6 Things to Know About the Hyde Amendment
Former Vice President Joe Biden came out Thursday against the Hyde Amendment, after previously supporting it.
“If I believe health care is a right, as I do, I can no longer support an amendment that makes that right dependent on someone’s ZIP code,” Biden said at a gala hosted by the Democratic National Committee in Atlanta.
For decades, Congress has kept taxpayer funds from paying for abortions due to the leadership of an Illinois congressman.
Rep. Henry Hyde, R-Ill., was behind the amendment, first passed in 1976, that prohibits use of federal funds for most elective abortions.
Melanie Israel, a research associate in the DeVos Center for Religion and Civil Society at The Heritage Foundation, told The Daily Signal in an email that the Hyde Amendment is one of the most significant legacies of the pro-life movement.
“One of the pro-life movement’s first victories following the Roe v. Wade and Doe v. Bolton decisions in 1973, which effectively legalized abortion on-demand across the country, came about thanks to Congressman Henry Hyde of Illinois in 1976,” Israel said.
“He championed an amendment to the annual [Health and Human Services] appropriations bill which prohibited the department from expending taxpayer dollars for most abortions. Since then, similar language has been included in appropriation bills for HHS as well as other departments, and was upheld by the Supreme Court in 1980.”
Here are six things to know about the Hyde Amendment.
It’s Been Included in Some Form of Legislation Since 1977
According to Israel, when Congress passed the 1977 fiscal year appropriations bill in 1976, the Hyde Amendment was included in that legislation and has since been applied annually in some form.
Supreme Court Has Upheld Hyde Amendment
The Hyde Amendment was upheld in Harris v. McRae by the Supreme Court in 1980 after being challenged in federal court after its passage.
The Supreme Court held that “the funding restrictions of the Hyde Amendment do not impinge on the ‘liberty’ protected by the due process clause of the Fifth Amendment held in Roe v. Wade … to include the freedom of a woman to decide whether to terminate a pregnancy.”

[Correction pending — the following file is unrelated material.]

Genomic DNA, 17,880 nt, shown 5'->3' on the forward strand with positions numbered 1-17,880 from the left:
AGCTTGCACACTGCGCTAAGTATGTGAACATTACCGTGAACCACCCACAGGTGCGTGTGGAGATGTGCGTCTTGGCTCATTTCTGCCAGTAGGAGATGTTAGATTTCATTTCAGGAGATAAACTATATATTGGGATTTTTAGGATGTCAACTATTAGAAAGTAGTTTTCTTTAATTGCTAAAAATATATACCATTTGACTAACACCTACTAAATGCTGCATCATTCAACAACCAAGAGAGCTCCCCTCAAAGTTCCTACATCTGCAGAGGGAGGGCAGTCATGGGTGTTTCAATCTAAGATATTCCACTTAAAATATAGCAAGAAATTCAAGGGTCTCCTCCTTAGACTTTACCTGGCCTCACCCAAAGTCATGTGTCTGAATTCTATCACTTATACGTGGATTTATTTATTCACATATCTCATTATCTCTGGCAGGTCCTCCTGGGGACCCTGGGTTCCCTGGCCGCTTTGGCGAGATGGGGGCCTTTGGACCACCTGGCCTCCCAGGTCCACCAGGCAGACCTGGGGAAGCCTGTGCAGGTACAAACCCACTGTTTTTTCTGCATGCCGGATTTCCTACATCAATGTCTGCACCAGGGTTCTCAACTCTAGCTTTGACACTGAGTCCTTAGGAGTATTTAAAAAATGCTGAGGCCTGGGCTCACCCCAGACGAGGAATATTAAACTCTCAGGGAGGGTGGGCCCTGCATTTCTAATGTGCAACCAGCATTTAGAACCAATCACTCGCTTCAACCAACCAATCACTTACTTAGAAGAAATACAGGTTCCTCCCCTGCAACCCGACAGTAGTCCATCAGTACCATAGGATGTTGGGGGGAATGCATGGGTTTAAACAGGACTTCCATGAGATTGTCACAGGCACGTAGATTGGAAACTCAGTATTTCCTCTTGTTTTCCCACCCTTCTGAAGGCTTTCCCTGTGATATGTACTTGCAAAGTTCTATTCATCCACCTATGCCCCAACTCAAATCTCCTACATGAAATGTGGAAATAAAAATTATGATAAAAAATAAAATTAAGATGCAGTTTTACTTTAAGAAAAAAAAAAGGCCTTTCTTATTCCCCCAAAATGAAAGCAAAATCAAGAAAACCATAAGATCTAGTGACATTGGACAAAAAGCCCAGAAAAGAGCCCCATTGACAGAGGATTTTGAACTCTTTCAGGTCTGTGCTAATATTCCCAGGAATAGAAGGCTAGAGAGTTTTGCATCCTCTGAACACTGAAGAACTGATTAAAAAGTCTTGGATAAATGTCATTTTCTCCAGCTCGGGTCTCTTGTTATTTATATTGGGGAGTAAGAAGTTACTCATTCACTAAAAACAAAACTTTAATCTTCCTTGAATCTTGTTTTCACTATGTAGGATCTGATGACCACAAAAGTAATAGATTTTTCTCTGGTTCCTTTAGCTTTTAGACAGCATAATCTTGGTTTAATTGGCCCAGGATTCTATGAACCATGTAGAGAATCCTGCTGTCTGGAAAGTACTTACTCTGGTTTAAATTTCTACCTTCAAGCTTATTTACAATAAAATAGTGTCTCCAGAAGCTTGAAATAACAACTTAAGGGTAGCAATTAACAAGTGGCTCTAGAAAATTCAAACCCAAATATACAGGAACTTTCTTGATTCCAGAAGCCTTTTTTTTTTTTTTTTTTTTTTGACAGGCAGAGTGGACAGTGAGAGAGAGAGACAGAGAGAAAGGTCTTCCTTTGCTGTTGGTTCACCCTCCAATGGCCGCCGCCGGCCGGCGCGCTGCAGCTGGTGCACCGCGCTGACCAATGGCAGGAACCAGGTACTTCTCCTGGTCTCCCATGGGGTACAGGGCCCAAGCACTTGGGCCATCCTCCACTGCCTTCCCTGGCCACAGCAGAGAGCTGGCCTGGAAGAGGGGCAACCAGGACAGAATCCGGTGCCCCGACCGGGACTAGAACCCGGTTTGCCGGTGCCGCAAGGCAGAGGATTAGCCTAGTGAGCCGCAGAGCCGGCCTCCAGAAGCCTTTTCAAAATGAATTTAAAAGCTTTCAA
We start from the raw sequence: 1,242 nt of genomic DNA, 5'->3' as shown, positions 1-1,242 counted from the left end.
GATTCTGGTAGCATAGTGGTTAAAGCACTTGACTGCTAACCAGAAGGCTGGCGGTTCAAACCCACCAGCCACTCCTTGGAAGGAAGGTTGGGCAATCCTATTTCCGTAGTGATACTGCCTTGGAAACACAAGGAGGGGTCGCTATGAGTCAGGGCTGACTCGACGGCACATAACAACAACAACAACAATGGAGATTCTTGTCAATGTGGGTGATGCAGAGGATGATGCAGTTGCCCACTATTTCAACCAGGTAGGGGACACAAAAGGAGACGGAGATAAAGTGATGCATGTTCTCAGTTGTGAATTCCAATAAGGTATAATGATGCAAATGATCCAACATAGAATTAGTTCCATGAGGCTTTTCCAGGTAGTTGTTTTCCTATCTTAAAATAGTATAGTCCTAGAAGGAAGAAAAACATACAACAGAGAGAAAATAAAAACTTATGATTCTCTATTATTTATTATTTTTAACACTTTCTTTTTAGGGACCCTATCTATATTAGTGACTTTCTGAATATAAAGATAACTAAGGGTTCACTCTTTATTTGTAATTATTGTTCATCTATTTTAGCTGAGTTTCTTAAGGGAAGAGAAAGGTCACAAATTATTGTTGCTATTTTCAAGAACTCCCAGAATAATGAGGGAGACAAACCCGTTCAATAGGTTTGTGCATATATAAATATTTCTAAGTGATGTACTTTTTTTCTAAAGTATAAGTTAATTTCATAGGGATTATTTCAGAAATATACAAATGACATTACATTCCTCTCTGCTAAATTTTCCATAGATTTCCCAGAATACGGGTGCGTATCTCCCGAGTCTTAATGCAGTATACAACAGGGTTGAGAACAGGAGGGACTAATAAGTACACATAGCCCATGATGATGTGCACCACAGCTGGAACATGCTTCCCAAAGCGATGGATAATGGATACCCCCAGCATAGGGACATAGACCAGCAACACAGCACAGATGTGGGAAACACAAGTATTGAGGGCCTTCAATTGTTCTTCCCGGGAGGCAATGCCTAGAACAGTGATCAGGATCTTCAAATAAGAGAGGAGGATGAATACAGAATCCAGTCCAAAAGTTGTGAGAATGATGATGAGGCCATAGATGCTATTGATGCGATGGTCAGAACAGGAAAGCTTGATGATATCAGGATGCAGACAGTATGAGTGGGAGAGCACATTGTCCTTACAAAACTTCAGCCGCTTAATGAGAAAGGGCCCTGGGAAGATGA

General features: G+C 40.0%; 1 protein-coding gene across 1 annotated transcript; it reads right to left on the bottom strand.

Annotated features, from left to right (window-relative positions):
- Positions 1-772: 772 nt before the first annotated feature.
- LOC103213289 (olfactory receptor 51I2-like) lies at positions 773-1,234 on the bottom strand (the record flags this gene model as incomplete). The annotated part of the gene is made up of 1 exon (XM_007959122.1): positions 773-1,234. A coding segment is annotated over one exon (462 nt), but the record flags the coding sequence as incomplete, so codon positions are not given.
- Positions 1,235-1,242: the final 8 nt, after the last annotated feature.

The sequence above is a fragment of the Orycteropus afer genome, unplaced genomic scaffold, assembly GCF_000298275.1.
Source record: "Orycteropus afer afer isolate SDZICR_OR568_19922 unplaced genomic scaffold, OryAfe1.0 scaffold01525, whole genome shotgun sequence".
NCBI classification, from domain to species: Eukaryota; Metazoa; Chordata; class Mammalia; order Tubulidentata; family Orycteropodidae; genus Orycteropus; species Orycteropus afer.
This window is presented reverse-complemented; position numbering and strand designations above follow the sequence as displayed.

It Has Received Bipartisan Support
A report from the American Center for Law and Justice details that the Hyde Amendment has received bipartisan support in Congress and from both Democrat and Republican presidents.
During former President Bill Clinton’s presidency, he signed “a slightly modified version of the Hyde Amendment into law each year that allowed for taxpayer funding to be used for abortions through Medicaid funding in cases of rape and incest, an extremely small number of abortions,” according to the report.
Additionally, in 2010, former President Barack Obama signed an executive order that reaffirmed the Hyde Amendment, which “restates a policy barring the use of federal funds to pay for most abortions,” as the Los Angeles Times reported.
Protects Religious Freedom
The American Center for Law and Justice also says that the abortion-funding ban is a critical safeguard to protecting religious freedom.
“Paramount to providing a venue for debate about the sanctity of life, the Hyde Amendment protects the religious liberty and freedom of conscience for millions of pro-life Americans,” the report from the American Center for Law and Justice reads.
“Abortion advocates constantly argue that abortion is a decision between a woman and her doctor. Yet if the Hyde Amendment is repealed, every American will become involved in abortions through the use of our tax dollars. For those of us who believe every life is precious no matter the circumstances, the consequences are dire.”
Hyde Amendment May Have Saved Lives of 2 Million
“Since 1976, the best research indicates that the Hyde Amendment has saved over two million unborn children,” states a 2016 report from the Charlotte Lozier Institute, a pro-life research organization.
The report also looked at how the Hyde Amendment may have affected Medicaid recipients:
[T]hree separate studies that analyzed Medicaid recipients in Illinois, Texas, and Ohio found that after the Hyde Amendment took effect, the birthrate among women on Medicaid increased by anywhere from 11 percent to 15 percent. The average increase in the Medicaid birthrate was almost 13 percent.
So if the number of Medicaid births in a given state increased from 1,000 to 1,130 after the Hyde Amendment took effect, 130 people or approximately 11 percent of those born to a mother on Medicaid would owe their lives to the Hyde Amendment. Alternatively, one of every nine people born to a mother on Medicaid in a state not funding abortions through Medicaid owes his or her life to the Hyde Amendment.
Over Half of Americans Don’t Want Taxpayer Funds to Go to Abortions
A 2019 Marist poll found that 54% of Americans do not support tax dollars going to pay for abortions. The poll, which was commissioned by the Catholic organization the Knights of Columbus, found that 39% of Americans backed taxpayer dollars funding abortion.
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